CLEVELAND, Ohio. (Ivanhoe Newswire) — More than 30,000 Americans are living with cystic fibrosis, or CF, for short. Years ago most kids with this disease didn’t make it into their teens, but now, more and more are living longer.
John O’Neil stays busy with a demanding job, a wife, and three young girls.
“I like to tell people it’s basically like a circus that I live in 24/7,” O’Neil told Ivanhoe.
He also has cystic fibrosis, or CF, a genetic disease that causes mucus to build up in his lungs and other organs. John takes a handful of pills every day and needs breathing treatments to keep his lungs clear. But he doesn’t let it get him down.
“I’m never going to let this disease define who I am as a person,” said O’Neil.
Years ago, the outlook for cystic fibrosis was grim.
“If you look back into the 1950s, a child born with CF, the parents would be told that they’d be lucky if they made it to elementary school,” detailed Elliott Dasenbrook, MD, the Director of Adult Cystic Fibrosis Center at Cleveland Clinic.
Today, the average age of survival is about 47, with many living longer! Doctors credit better care and nutrition. Also, for the first time, newer drugs that target the gene defect have recently become available.
Dr. Dasenbrook said “There are now more adults in the United States with CF than there are children.”
But there are challenges: adults with CF are more likely to develop infections, diabetes, arthritis, fertility problems, and a resistance to antibiotics. That’s why specialty centers that treat adults only can be helpful.
John feels better than ever and has big plans for his future.
“My aspiration is to live to see my daughters grow up and walk them down the wedding aisle one day and live into grandparenthood with my wife,” said O’Neil.
A goal that he has a good shot at making!
People with CF have inherited two copies of a defective gene, one from each parent. Both parents must have at least one copy of the defective gene for a child to have CF. People with one copy of the defective gene are known as carriers but they don’t have the disease.
Contributors to this news report include: Julie Marks, Producer; Robert Walko, Editor.
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LIVING LONGER WITH CYSTIC FIBROSIS
BACKGROUND: Cystic fibrosis is an uncommon genetic disorder that primarily affects the respiratory and digestive systems. Symptoms often include chronic cough, lung infections, and shortness of breath. Children with cystic fibrosis may also have trouble gaining weight and growing. Roughly 30,000 people in the United States have cystic fibrosis. The disease affects about 1 in 2,500 to 3,500 newborns. About 75 percent of diagnoses happen before age 2. It is now mandatory for all doctors in the United States to screen newborns for cystic fibrosis. The test involves collecting a blood sample from a heel prick. A positive test can be followed up with a “sweat test” to measure the amount of salt in the sweat, which can help secure the diagnosis. Treatment revolves around keeping the airway clear and maintaining adequate nutrition. Health problems can be managed, but there’s no known cure for this progressive illness. Until late in the 20th century, few people with cystic fibrosis lived beyond childhood. Improvements in medical care have increased life expectancy by decades.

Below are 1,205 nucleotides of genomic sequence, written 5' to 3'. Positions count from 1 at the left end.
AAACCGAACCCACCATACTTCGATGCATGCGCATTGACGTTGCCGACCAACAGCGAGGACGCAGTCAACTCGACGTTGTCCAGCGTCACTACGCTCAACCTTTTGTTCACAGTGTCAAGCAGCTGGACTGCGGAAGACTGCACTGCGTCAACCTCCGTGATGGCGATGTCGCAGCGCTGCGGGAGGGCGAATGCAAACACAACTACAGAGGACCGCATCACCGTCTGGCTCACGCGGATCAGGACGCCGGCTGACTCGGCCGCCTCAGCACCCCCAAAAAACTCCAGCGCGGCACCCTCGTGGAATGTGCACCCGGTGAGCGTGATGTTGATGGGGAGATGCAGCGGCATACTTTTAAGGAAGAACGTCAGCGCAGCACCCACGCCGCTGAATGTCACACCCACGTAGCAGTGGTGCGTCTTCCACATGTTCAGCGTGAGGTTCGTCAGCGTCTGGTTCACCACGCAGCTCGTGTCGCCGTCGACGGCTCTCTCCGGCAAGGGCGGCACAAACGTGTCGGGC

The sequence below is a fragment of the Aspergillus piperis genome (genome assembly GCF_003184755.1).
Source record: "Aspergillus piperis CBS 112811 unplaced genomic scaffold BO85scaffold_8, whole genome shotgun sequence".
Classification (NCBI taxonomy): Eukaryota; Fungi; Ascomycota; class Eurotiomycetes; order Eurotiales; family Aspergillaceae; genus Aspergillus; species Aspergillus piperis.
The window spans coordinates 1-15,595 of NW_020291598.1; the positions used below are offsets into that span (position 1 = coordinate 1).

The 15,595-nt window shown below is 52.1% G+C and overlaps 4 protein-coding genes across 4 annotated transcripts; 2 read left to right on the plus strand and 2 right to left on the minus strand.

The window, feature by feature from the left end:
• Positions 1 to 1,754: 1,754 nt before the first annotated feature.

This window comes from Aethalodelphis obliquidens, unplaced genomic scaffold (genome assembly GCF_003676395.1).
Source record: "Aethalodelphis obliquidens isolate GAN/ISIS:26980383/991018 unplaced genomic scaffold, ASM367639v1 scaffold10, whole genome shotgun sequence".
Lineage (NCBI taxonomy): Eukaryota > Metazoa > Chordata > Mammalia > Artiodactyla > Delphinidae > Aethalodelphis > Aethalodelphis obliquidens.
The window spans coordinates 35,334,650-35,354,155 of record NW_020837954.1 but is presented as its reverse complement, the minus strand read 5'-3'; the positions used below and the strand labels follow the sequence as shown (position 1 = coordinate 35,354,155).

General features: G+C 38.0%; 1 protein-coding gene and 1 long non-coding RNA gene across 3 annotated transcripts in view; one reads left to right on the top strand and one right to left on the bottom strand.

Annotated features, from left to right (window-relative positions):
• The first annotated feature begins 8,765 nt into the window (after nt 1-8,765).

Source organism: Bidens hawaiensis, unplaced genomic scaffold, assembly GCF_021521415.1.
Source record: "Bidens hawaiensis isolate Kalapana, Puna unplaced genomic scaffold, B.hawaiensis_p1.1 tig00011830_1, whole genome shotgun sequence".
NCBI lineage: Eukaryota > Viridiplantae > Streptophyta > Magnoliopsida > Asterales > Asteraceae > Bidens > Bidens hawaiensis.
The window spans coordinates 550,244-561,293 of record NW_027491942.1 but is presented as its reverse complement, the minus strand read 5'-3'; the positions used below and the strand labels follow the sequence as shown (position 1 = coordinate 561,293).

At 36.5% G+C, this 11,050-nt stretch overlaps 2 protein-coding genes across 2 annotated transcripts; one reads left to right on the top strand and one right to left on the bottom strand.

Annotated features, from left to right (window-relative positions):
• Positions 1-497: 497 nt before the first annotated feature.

SYMPTOMS AND TREATMENT: The symptoms of cystic fibrosis can vary depending on the person and the severity of the condition. Symptoms may appear at infancy, but for other children, symptoms may not begin until after puberty or even later in life. One of the first signs of cystic fibrosis is a strong salty taste to the skin. Other symptoms of cystic fibrosis result from complications that can affect the lungs, pancreas, liver and other glandular organs. Some current treatments being used are medications, surgical procedures and home care. Antibiotics may be prescribed to get rid of a lung infection and to prevent another infection from occurring in the future. They’re usually given as liquids, tablets, or capsules. In more severe cases, injections or infusions of antibiotics can be given intravenously. Chest therapy can help loosen the thick mucus in the lungs. A common technique involves placing the head over the edge of a bed and clapping with cupped hands along the sides of the chest. Cystic fibrosis can prevent the intestines from absorbing necessary nutrients from food. A person might need up to 50 percent more calories per day than people who don’t have the disease. They may also need to take pancreatic enzyme capsules with every meal. Your doctor may also recommend antacids, multivitamins, and a diet high in fiber and salt.
FUTURE FINDINGS: The outlook for people with cystic fibrosis has improved dramatically in recent years, largely due to advances in treatment. Today, many people with the disease live into their 40s and 50s, and even longer in some cases. However, there’s no cure for cystic fibrosis, so lung function will steadily decline over time. Scientists at Boston University’s Center for Regenerative Medicine have made two stem cell discoveries that could help doctors treat cystic fibrosis without having to resort to transplants. They prevented stem cells from creating cells for a lot of organs at once and producing only the lung cells they need for cystic fibrosis work. They also converted immature lung cells into airway cells by turning off a molecular pathway known as the ‘WNT’ signaling pathway. These two discoveries could pave the way for personalized medicine in cystic fibrosis, the team said.
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